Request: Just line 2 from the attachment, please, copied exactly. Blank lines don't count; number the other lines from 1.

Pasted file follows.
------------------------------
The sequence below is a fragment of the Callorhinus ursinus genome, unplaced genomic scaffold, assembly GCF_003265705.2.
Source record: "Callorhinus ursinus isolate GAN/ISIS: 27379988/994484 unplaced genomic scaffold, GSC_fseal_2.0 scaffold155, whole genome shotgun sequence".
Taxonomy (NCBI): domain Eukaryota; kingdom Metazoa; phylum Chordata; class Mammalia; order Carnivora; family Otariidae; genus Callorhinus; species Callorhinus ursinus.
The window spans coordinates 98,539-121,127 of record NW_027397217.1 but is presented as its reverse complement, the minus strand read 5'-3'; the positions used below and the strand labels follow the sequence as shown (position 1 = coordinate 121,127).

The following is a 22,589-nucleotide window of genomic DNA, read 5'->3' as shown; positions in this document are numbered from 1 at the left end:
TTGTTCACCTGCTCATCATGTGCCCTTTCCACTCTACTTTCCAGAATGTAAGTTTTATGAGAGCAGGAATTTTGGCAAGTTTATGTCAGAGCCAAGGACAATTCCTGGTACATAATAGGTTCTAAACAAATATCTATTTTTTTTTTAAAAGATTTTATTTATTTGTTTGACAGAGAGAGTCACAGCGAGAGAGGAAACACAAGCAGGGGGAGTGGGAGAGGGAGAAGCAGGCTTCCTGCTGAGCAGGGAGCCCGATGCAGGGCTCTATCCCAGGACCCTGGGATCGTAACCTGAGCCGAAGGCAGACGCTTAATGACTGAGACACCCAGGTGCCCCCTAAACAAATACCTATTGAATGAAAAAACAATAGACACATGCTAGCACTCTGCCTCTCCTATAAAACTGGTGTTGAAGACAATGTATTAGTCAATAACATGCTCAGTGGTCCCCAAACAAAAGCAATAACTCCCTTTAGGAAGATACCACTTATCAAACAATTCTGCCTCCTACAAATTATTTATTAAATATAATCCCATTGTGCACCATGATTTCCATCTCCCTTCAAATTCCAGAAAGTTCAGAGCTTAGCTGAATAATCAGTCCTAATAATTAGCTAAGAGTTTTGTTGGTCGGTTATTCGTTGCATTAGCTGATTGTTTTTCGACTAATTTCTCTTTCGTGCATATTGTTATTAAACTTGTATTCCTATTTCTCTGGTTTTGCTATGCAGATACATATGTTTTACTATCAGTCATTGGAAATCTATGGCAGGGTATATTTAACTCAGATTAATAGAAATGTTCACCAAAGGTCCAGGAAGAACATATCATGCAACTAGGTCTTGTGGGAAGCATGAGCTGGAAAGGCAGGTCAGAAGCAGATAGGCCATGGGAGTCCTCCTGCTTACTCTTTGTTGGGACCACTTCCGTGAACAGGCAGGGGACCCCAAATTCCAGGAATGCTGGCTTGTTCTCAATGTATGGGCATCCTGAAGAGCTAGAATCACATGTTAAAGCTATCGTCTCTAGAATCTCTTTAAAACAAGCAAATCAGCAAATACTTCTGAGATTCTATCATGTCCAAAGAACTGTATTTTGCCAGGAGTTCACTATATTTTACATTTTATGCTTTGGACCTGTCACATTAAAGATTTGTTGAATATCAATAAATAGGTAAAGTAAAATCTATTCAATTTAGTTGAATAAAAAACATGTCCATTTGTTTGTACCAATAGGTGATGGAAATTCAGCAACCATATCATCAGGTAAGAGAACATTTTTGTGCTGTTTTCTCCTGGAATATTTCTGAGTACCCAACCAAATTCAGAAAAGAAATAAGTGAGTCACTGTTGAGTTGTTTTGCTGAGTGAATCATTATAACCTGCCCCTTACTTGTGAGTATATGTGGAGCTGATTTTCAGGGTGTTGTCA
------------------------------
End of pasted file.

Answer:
Source record: "Callorhinus ursinus isolate GAN/ISIS: 27379988/994484 unplaced genomic scaffold, GSC_fseal_2.0 scaffold155, whole genome shotgun sequence".